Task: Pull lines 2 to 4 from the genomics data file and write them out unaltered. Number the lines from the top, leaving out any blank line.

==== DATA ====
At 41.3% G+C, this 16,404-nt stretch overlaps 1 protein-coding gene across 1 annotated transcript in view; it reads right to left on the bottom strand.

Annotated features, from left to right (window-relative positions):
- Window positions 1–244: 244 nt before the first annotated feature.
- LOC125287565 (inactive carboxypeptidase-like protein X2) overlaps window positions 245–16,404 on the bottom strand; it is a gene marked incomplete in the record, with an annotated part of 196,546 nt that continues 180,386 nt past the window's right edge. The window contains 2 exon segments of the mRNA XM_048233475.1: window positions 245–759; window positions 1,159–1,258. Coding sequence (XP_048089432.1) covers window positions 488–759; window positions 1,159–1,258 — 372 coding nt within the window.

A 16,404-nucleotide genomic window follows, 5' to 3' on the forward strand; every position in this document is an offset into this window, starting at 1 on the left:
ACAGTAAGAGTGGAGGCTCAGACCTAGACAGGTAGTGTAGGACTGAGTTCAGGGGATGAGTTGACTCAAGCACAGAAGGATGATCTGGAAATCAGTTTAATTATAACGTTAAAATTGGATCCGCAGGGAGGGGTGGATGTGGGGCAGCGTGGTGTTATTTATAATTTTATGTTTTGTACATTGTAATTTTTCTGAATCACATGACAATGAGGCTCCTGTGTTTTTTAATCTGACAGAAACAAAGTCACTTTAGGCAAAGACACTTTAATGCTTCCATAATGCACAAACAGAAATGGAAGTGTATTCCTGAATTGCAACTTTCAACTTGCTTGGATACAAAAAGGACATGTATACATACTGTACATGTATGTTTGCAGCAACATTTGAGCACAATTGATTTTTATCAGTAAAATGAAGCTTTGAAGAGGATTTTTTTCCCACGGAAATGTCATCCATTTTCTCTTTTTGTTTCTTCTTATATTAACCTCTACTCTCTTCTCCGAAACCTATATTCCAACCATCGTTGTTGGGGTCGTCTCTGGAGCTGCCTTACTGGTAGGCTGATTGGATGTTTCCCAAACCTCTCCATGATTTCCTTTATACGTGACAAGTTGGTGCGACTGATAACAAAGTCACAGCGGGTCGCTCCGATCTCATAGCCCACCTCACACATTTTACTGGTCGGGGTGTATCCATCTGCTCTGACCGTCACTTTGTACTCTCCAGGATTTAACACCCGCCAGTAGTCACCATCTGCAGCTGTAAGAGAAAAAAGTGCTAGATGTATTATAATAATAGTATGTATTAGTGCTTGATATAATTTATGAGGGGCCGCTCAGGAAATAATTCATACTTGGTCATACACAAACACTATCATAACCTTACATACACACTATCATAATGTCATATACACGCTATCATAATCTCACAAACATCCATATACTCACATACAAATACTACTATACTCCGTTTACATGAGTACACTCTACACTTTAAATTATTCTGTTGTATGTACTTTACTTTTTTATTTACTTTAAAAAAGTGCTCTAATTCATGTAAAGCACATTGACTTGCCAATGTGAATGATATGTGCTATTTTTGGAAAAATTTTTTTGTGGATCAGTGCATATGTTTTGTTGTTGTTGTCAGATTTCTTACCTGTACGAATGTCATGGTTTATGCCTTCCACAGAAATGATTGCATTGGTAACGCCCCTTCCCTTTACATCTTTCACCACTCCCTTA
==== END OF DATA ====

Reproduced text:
Annotated features, from left to right (window-relative positions):
- Window positions 1–244: 244 nt before the first annotated feature.
- LOC125287565 (inactive carboxypeptidase-like protein X2) overlaps window positions 245–16,404 on the bottom strand; it is a gene marked incomplete in the record, with an annotated part of 196,546 nt that continues 180,386 nt past the window's right edge. The window contains 2 exon segments of the mRNA XM_048233475.1: window positions 245–759; window positions 1,159–1,258. Coding sequence (XP_048089432.1) covers window positions 488–759; window positions 1,159–1,258 — 372 coding nt within the window.